artificial intelligence
The findings also addressed the question of adopting an explicit position on open or closed approaches in AI development. Growtika/Unsplash

A report released by the Parliamentary House of Lords' Communications and Digital Committee suggests that the UK government needs to broaden its perspective on AI safety to avoid falling behind in the rapidly evolving AI landscape.

The report, following extensive evidence gathering from various stakeholders, including big tech companies, academia, venture capitalists, media and government, highlighted the need for the government to focus on more immediate security and societal risks posed by large language models (LLMs).

The committee's chairman, Baroness Stowell, asserted that the rapid development of AI large language models is comparable to the introduction of the internet, stressing the importance of the government adopting a balanced approach.

Stowell said: "We need to address risks in order to be able to take advantage of the opportunities — but we need to be proportionate and practical. We must avoid the UK missing out on a potential AI gold rush."

The report's findings align with concerns raised by the National Cyber Security Centre (NCSC), a division of GCHQ, which released a report indicating that artificial intelligence (AI) is poised to escalate the global ransomware threat over the next two years.

The NCSC pointed out the current exploitation of AI in malicious cyber activities and the anticipated amplification of cyberattacks, particularly in the realm of ransomware.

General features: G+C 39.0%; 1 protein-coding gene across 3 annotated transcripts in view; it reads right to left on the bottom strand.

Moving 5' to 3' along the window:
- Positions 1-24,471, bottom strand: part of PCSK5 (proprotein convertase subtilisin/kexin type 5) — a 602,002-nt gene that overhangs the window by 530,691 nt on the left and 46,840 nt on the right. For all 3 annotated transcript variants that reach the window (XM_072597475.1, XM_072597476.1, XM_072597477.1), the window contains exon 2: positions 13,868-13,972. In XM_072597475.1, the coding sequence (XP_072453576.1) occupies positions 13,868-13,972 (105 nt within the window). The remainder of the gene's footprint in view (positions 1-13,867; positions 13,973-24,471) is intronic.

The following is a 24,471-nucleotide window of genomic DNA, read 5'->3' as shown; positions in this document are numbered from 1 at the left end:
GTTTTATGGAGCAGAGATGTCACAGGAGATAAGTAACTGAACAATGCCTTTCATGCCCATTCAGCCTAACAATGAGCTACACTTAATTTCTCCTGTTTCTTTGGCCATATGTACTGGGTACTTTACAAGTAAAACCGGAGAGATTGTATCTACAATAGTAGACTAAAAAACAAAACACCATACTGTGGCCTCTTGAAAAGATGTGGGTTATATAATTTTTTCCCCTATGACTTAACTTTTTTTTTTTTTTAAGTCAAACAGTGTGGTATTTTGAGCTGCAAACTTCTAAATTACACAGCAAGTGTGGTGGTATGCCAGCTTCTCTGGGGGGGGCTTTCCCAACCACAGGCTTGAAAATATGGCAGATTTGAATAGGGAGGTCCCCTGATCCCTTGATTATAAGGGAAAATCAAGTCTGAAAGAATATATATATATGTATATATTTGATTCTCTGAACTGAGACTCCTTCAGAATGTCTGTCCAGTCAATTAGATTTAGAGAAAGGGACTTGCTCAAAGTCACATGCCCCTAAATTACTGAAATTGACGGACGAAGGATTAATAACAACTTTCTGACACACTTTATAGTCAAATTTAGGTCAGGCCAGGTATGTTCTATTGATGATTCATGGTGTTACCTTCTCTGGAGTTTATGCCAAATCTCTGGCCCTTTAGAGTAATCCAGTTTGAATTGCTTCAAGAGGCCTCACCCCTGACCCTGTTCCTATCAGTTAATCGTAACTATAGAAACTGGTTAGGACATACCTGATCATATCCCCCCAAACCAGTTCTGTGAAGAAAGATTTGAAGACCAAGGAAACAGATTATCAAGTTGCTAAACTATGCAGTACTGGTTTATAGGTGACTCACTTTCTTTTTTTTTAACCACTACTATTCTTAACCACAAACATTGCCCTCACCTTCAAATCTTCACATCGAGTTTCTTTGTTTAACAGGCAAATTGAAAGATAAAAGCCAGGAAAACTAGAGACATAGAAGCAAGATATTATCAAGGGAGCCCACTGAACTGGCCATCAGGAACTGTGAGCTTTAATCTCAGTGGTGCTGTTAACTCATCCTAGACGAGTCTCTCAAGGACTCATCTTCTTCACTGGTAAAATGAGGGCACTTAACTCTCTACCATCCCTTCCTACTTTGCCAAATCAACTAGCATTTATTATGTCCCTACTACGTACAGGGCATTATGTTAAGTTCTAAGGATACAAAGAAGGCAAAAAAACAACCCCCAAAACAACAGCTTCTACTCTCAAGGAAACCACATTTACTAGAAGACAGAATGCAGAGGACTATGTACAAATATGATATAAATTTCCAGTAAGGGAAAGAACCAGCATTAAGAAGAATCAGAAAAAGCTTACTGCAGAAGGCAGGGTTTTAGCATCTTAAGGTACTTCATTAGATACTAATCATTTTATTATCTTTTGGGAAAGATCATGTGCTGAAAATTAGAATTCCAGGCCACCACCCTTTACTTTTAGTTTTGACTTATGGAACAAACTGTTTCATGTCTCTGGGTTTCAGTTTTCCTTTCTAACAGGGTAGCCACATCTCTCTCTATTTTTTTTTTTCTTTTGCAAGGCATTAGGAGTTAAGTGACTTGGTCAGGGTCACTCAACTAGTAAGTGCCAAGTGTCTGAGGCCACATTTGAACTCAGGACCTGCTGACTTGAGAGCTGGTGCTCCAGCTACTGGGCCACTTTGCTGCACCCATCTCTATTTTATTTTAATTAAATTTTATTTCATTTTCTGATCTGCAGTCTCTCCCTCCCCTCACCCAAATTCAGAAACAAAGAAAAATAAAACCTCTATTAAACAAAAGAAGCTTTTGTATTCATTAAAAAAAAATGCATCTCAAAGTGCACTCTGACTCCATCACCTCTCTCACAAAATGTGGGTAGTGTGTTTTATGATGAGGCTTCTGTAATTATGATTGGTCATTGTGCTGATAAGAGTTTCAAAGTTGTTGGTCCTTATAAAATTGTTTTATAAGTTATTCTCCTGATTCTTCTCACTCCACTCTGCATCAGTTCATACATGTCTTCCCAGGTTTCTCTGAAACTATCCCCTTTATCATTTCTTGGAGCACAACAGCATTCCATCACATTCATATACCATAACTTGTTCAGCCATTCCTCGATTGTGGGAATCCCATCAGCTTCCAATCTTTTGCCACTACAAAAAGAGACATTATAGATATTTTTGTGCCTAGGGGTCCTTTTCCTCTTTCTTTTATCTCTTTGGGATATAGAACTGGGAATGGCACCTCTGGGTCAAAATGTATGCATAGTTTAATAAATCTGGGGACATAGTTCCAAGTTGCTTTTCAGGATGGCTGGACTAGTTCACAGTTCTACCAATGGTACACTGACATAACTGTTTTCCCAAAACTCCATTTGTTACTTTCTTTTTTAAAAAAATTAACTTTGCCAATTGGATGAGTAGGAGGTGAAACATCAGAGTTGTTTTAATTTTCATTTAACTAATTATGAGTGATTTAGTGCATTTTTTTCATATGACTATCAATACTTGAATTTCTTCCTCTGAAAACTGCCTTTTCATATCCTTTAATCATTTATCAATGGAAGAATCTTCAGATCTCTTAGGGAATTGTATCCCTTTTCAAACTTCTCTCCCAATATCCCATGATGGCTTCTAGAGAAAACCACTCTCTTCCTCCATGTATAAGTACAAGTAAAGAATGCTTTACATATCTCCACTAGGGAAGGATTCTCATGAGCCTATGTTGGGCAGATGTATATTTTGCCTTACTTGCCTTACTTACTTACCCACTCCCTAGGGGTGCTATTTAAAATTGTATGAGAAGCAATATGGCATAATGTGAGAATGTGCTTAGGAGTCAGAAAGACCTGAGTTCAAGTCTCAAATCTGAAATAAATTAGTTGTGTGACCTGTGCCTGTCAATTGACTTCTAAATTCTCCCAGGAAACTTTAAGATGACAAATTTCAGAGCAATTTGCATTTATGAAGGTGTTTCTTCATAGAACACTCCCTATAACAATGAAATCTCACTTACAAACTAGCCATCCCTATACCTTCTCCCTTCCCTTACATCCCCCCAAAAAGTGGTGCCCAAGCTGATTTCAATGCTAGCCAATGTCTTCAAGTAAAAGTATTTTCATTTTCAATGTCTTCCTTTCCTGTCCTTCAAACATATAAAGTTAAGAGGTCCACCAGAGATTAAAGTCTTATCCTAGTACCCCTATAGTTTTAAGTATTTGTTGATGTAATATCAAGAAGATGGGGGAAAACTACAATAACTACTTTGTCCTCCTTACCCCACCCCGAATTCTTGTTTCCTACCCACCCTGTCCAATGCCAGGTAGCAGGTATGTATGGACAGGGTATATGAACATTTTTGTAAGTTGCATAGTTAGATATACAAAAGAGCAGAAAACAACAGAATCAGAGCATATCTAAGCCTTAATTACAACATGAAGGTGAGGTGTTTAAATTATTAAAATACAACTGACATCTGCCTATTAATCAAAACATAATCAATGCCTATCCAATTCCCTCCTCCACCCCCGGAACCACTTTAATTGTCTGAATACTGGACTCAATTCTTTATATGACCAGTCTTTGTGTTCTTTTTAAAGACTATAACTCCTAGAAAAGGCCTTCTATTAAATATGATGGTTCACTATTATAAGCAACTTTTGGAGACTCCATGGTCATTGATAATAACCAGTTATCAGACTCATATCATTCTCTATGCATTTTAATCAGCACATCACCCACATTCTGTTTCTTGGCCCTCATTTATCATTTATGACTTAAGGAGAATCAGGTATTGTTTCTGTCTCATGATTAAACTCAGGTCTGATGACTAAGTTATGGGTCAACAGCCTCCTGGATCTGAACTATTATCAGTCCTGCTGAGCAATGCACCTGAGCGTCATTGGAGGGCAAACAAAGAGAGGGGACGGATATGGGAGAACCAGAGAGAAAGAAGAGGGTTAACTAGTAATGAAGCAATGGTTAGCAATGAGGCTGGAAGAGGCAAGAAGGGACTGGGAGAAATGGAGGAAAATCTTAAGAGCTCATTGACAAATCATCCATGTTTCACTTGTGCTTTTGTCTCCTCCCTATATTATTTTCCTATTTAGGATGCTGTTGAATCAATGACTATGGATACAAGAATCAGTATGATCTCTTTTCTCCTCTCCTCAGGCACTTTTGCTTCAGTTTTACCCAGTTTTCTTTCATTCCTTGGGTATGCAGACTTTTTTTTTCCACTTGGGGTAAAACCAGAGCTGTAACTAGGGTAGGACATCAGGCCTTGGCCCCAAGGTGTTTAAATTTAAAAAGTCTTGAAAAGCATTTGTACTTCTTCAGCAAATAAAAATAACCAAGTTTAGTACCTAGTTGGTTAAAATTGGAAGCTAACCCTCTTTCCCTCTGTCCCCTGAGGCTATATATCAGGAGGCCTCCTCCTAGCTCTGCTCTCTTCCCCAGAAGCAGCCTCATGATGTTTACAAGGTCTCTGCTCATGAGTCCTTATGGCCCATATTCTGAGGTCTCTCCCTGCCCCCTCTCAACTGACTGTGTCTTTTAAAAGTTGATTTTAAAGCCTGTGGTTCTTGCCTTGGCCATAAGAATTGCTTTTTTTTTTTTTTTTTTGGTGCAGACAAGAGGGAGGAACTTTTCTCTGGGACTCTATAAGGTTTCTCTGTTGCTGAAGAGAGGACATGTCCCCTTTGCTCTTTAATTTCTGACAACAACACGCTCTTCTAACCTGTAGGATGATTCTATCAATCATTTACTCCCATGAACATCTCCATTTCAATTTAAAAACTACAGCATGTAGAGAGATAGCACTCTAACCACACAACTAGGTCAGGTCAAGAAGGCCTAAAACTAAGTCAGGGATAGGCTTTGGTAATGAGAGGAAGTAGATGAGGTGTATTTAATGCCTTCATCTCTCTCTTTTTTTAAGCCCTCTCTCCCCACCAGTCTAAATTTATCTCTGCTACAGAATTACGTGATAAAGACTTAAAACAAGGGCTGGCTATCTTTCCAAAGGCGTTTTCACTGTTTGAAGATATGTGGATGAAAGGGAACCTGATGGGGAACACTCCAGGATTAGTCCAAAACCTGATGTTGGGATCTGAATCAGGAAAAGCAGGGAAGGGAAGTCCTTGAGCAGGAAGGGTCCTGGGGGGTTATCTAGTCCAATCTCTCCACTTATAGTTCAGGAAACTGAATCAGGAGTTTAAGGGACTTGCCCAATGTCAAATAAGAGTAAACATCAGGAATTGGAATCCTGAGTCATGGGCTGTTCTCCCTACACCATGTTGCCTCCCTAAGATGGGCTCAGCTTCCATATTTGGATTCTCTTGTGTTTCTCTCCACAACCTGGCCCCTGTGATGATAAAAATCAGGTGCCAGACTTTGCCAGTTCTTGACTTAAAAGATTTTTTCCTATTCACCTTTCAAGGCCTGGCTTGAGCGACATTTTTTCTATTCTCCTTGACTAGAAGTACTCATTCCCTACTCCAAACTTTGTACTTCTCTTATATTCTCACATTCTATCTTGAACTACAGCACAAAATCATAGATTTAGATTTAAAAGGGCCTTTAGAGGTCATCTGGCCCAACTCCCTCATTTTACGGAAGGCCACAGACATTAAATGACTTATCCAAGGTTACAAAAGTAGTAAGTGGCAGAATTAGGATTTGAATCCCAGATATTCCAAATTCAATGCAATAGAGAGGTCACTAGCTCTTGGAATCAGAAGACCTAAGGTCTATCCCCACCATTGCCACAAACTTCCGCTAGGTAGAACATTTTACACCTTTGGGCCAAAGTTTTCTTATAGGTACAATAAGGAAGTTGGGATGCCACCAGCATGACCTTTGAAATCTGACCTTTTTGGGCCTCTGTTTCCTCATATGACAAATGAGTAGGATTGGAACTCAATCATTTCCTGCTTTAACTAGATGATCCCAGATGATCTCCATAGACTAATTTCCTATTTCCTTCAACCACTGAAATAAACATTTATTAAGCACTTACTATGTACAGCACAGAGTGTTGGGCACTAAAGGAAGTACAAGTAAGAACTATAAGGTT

Responding to the heightened threat, the government, in collaboration with the private sector, declared the Bletchley Declaration during the AI Safety Summit at Bletchley Park in November.

This initiative aimed to manage the risks of frontier AI and ensure its safe and responsible development. The NCSC urged organisations and individuals to follow its ransomware and cybersecurity advice to strengthen defences against cyberattacks.

According to the National Crime Agency (NCA), cybercriminals are already developing criminal Generative AI (GenAI) and offering 'GenAI-as-a-service,' making improved capability accessible to those willing to pay.

A key aspect of the House of Lords' Communications and Digital Committee's report revolves around the debate over regulating AI technology, with Meta's chief AI scientist Yann LeCun and others advocating for openness in AI development.

The report addresses concerns about "closed" versus "open" ecosystems, highlighting the competition dynamics that will shape the AI and LLM market and influence regulatory oversight. The committee stressed upon the need for an explicit AI policy objective to prevent regulatory capture by current industry incumbents.

The report recognised the nuanced nature of the debate, acknowledging the perspectives of major tech players such as Microsoft and Google.

While expressing support for "open access" technologies, these companies underscore the significant security risks associated with openly available large language models.